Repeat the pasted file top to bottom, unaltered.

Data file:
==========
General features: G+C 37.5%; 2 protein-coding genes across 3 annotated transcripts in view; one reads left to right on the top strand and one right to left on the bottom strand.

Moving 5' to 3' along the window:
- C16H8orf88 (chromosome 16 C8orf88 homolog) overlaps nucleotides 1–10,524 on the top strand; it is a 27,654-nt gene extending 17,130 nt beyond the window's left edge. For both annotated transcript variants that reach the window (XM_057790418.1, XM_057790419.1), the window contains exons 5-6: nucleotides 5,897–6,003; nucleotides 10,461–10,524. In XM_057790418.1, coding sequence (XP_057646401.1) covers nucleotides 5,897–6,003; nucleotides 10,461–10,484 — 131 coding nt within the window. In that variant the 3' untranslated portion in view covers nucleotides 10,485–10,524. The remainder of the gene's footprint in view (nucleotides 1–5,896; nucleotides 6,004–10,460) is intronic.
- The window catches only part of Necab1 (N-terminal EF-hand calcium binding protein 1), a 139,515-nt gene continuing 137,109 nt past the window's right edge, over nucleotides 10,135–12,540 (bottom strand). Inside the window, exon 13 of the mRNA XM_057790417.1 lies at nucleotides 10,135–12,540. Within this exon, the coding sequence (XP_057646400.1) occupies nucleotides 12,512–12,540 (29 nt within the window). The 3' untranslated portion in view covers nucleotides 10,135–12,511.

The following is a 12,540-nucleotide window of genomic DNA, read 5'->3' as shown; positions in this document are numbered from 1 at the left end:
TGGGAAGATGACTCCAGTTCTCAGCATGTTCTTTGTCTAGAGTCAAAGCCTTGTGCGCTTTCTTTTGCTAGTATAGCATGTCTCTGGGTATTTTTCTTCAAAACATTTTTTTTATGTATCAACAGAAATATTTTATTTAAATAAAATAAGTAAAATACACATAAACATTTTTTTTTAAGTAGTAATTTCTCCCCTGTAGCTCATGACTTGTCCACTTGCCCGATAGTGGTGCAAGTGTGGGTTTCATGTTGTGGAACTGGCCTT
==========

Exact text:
General features: G+C 37.5%; 2 protein-coding genes across 3 annotated transcripts in view; one reads left to right on the top strand and one right to left on the bottom strand.

Moving 5' to 3' along the window:
- C16H8orf88 (chromosome 16 C8orf88 homolog) overlaps nucleotides 1–10,524 on the top strand; it is a 27,654-nt gene extending 17,130 nt beyond the window's left edge. For both annotated transcript variants that reach the window (XM_057790418.1, XM_057790419.1), the window contains exons 5-6: nucleotides 5,897–6,003; nucleotides 10,461–10,524. In XM_057790418.1, coding sequence (XP_057646401.1) covers nucleotides 5,897–6,003; nucleotides 10,461–10,484 — 131 coding nt within the window. In that variant the 3' untranslated portion in view covers nucleotides 10,485–10,524. The remainder of the gene's footprint in view (nucleotides 1–5,896; nucleotides 6,004–10,460) is intronic.
- The window catches only part of Necab1 (N-terminal EF-hand calcium binding protein 1), a 139,515-nt gene continuing 137,109 nt past the window's right edge, over nucleotides 10,135–12,540 (bottom strand). Inside the window, exon 13 of the mRNA XM_057790417.1 lies at nucleotides 10,135–12,540. Within this exon, the coding sequence (XP_057646400.1) occupies nucleotides 12,512–12,540 (29 nt within the window). The 3' untranslated portion in view covers nucleotides 10,135–12,511.

The following is a 12,540-nucleotide window of genomic DNA, read 5'->3' as shown; positions in this document are numbered from 1 at the left end:
TGGGAAGATGACTCCAGTTCTCAGCATGTTCTTTGTCTAGAGTCAAAGCCTTGTGCGCTTTCTTTTGCTAGTATAGCATGTCTCTGGGTATTTTTCTTCAAAACATTTTTTTTATGTATCAACAGAAATATTTTATTTAAATAAAATAAGTAAAATACACATAAACATTTTTTTTTAAGTAGTAATTTCTCCCCTGTAGCTCATGACTTGTCCACTTGCCCGATAGTGGTGCAAGTGTGGGTTTCATGTTGTGGAACTGGCCTT